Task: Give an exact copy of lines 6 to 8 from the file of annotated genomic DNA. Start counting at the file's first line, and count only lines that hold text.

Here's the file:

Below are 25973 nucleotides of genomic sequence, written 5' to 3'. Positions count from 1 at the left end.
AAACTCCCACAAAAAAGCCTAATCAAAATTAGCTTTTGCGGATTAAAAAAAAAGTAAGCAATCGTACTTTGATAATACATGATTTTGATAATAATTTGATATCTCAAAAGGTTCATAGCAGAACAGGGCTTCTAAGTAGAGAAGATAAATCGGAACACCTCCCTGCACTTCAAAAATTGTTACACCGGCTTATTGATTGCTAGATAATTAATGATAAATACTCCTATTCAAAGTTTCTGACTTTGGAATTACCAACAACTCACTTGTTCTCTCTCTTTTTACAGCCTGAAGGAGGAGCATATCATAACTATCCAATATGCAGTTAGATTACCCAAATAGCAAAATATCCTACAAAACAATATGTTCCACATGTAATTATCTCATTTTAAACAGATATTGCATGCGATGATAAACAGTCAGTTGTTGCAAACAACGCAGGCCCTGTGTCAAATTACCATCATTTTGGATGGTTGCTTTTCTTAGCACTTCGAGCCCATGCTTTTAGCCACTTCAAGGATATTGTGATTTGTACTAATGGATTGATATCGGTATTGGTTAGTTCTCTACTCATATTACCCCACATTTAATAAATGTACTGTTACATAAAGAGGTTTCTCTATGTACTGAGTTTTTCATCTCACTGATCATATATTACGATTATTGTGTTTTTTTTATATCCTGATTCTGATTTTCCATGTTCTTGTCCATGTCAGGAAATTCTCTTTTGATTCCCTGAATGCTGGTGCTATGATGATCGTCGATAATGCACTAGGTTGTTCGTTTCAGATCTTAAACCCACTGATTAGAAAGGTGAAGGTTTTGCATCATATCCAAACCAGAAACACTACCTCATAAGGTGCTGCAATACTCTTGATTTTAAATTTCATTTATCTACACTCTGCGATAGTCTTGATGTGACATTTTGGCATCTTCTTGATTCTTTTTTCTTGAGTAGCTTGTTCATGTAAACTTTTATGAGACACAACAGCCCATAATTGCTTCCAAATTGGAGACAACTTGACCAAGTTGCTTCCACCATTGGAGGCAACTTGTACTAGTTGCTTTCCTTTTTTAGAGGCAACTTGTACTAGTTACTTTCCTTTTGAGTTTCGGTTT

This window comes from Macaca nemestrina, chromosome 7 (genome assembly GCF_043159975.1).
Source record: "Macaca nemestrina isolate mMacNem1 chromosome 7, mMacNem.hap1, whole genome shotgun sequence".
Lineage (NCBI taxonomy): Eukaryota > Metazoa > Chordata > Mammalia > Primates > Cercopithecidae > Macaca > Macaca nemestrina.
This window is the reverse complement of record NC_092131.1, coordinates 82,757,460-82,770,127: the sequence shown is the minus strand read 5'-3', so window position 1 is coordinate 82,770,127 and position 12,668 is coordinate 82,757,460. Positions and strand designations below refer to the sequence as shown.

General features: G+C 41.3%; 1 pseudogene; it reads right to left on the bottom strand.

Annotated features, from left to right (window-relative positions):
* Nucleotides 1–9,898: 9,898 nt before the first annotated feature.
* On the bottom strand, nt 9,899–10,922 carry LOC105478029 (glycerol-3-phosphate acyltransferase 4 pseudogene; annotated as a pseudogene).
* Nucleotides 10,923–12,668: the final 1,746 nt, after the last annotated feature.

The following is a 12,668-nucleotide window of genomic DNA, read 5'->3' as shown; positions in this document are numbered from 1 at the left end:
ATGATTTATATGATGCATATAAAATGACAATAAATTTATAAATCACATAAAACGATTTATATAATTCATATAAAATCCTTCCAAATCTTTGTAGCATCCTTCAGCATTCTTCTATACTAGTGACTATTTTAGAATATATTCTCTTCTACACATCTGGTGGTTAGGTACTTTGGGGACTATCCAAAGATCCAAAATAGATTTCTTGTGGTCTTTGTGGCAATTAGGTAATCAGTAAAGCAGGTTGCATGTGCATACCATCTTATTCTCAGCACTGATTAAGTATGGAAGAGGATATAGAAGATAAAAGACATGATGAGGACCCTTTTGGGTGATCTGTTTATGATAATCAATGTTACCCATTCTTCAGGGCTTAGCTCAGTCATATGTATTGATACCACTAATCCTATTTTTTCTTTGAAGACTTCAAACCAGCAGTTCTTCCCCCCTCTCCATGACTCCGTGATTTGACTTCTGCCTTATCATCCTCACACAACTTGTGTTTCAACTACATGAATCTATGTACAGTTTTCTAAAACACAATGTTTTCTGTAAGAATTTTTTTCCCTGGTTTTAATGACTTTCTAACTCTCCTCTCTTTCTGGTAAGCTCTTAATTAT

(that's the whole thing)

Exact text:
This window is the reverse complement of record NC_092131.1, coordinates 82,757,460-82,770,127: the sequence shown is the minus strand read 5'-3', so window position 1 is coordinate 82,770,127 and position 12,668 is coordinate 82,757,460. Positions and strand designations below refer to the sequence as shown.

General features: G+C 41.3%; 1 pseudogene; it reads right to left on the bottom strand.

Annotated features, from left to right (window-relative positions):